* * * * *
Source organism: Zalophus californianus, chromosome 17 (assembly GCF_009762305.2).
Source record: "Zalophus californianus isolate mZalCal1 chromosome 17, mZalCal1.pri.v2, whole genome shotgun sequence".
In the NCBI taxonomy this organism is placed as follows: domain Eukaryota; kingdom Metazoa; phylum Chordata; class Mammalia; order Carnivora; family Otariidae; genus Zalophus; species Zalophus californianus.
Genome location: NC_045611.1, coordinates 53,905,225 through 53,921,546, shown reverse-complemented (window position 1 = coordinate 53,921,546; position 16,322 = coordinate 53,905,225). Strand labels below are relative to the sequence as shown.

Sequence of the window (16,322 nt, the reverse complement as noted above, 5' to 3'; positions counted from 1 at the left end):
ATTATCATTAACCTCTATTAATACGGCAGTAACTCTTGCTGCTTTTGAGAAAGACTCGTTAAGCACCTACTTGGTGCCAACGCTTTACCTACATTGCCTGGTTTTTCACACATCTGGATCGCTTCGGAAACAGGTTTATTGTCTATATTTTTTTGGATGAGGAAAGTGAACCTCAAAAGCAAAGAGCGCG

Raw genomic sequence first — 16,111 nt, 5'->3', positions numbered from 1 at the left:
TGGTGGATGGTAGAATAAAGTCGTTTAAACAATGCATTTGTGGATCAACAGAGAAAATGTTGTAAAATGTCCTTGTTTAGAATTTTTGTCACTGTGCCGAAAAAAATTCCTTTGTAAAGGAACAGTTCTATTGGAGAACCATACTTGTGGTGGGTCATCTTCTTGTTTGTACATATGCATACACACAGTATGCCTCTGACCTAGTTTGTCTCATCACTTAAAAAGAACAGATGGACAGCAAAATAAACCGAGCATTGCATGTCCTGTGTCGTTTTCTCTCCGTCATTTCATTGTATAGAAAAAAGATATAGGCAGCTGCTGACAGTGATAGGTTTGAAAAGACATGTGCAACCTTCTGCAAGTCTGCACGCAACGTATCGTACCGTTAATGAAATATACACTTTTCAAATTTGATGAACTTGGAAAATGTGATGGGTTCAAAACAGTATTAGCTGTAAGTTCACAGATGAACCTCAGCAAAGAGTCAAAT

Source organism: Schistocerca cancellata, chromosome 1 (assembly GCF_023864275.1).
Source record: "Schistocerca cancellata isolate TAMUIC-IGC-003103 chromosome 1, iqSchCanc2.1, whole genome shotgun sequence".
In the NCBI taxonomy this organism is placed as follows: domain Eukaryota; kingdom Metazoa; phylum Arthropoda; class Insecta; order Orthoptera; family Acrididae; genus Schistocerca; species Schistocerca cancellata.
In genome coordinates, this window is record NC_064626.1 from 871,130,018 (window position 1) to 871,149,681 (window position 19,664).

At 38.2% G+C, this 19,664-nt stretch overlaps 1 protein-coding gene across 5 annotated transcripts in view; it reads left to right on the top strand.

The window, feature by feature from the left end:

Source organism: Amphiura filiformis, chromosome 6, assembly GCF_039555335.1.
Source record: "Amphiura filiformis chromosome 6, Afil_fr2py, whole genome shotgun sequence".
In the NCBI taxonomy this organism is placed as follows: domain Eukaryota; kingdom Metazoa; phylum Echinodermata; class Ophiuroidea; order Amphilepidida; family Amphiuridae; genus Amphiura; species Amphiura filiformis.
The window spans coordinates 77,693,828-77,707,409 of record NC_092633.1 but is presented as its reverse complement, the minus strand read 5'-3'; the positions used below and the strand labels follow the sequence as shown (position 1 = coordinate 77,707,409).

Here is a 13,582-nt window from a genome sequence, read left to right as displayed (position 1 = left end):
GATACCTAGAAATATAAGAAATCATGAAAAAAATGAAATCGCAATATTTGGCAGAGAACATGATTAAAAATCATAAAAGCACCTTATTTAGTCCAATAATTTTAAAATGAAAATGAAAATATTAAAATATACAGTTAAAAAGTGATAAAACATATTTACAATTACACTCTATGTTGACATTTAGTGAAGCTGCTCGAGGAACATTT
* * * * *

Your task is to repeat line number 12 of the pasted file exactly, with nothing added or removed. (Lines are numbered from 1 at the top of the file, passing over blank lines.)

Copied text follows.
In genome coordinates, this window is record NC_064626.1 from 871,130,018 (window position 1) to 871,149,681 (window position 19,664).